As most people who know me know, I have an ax to grind where it comes to Jane Austen and I’ve been grinding it for the better part of the last seven years. Jane Austen is one of the most, if not the most, famous female authors in the world. Yet, over the course of a series of progressively shittier adaptations made by people who in some cases don’t even seem to have read the source text (Joe Wright’s Pride & Prejudice), a great comedian and social satirist has been pigeonholed as a romance writer. Now there’s nothing wrong with romance, I very much enjoy a good rom-com (and quite frequently a very crap one). But the fact is that this genre has been sidelined as one that is trivial and silly ever since Austen herself wrote and idle upper class young women got kicks from reading saucy French novels.

Love and Friendship

Of course if you actually look at Austen’s works, only Pride and Prejudice can reasonably be described as a romance and that romance is running alongside a lot of social commentary and out and out comedy. In particular, look at Sense and Sensibility, where Elinor marries Edward the bland (a far cry from Hugh Grant / Dan Stevens) and Marianne gets Brandon the old. As a rom-com alone, Sense and Sensibility fails since the major love affair of the text remains unfulfilled.

Dickens wrote romances into every book, but nobody refers to him as a romance writer. The name Allan Woodcourt – or I suppose Woodcourt – hasn’t been adopted as a catch-all for everything women desire and everything that is irritating about the romance genre (Bleak House, in case you’re wondering). Because Dickens doesn’t represent a threat because he is a man and therefore it’s okay for him to be a writer and we don’t need to undermine and diminish him.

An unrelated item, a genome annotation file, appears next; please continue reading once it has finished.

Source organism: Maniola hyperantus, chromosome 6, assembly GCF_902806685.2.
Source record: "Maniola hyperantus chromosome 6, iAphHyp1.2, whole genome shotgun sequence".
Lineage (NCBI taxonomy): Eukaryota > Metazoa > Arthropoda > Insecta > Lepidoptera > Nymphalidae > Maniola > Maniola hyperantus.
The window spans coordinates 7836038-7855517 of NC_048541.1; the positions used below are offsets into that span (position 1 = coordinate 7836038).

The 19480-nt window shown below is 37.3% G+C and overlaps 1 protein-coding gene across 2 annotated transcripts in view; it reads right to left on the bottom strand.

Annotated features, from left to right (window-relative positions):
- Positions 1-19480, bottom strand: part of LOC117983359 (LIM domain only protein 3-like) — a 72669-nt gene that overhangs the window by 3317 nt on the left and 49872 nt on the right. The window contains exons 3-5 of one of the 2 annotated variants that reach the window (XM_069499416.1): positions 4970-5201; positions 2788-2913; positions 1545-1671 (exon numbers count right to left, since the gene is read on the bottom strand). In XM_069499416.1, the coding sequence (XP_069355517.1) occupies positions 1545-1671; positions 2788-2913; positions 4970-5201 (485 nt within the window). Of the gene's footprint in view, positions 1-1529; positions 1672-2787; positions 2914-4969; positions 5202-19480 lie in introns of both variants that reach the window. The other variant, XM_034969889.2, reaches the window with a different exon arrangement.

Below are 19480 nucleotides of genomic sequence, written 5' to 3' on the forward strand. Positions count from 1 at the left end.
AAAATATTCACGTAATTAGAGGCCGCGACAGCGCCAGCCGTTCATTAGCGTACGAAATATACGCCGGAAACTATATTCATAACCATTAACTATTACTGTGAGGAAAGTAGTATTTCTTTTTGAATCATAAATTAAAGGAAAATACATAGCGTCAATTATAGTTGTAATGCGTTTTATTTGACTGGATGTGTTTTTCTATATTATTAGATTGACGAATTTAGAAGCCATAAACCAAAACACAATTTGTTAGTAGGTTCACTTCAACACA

So what if we make Austen adaptations that don’t conform to that stereotype? What if we write fan fiction that doesn’t include shit fantasies about pseudo-romances with a misunderstanding of Mr. Darcy? What if someone decides to adapt texts Austen wrote that do not conform to this? What kind of writer do we call her then? And that’s where Love & Friendship comes in. It might not seem groundbreaking that there is yet another period drama out there getting some attention and some critical acclaim, but trust me, this film is rocking my fucking world.

And Whit, if you’re reading this, I have an adaptation of the actual Love & Friendship that we can start work on any day. Although the title might be a problem.


Laura Witz is an editor and writer of plays and stories living and working in the UK. She has written plays that have performed at the Edinburgh Festival Fringe and the Jane Austen Festival in Bath and her articles and stories have been published in a number of institutions and publications, a few of which can be found on her blog. Witz hopes to one day become an aerial clown. You can follow her on Twitter @Charlotte_Prod.